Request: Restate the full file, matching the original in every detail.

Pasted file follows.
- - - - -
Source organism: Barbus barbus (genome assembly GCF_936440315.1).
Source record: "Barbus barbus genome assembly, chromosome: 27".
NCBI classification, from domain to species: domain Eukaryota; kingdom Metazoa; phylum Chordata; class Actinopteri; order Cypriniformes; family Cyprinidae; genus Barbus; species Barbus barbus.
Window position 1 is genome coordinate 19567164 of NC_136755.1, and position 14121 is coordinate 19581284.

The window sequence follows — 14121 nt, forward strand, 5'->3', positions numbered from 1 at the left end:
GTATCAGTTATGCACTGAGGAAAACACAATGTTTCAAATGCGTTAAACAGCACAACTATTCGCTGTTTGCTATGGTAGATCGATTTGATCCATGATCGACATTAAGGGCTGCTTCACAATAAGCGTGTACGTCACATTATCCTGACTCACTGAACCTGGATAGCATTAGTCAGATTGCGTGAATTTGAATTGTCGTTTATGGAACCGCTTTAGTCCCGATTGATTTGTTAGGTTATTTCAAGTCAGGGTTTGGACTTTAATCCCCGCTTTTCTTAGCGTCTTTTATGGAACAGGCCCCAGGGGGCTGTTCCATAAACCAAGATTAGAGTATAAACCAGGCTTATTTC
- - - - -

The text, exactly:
Source organism: Barbus barbus (genome assembly GCF_936440315.1).
Source record: "Barbus barbus genome assembly, chromosome: 27".
NCBI classification, from domain to species: domain Eukaryota; kingdom Metazoa; phylum Chordata; class Actinopteri; order Cypriniformes; family Cyprinidae; genus Barbus; species Barbus barbus.
Window position 1 is genome coordinate 19567164 of NC_136755.1, and position 14121 is coordinate 19581284.

The window sequence follows — 14121 nt, forward strand, 5'->3', positions numbered from 1 at the left end:
GTATCAGTTATGCACTGAGGAAAACACAATGTTTCAAATGCGTTAAACAGCACAACTATTCGCTGTTTGCTATGGTAGATCGATTTGATCCATGATCGACATTAAGGGCTGCTTCACAATAAGCGTGTACGTCACATTATCCTGACTCACTGAACCTGGATAGCATTAGTCAGATTGCGTGAATTTGAATTGTCGTTTATGGAACCGCTTTAGTCCCGATTGATTTGTTAGGTTATTTCAAGTCAGGGTTTGGACTTTAATCCCCGCTTTTCTTAGCGTCTTTTATGGAACAGGCCCCAGGGGGCTGTTCCATAAACCAAGATTAGAGTATAAACCAGGCTTATTTC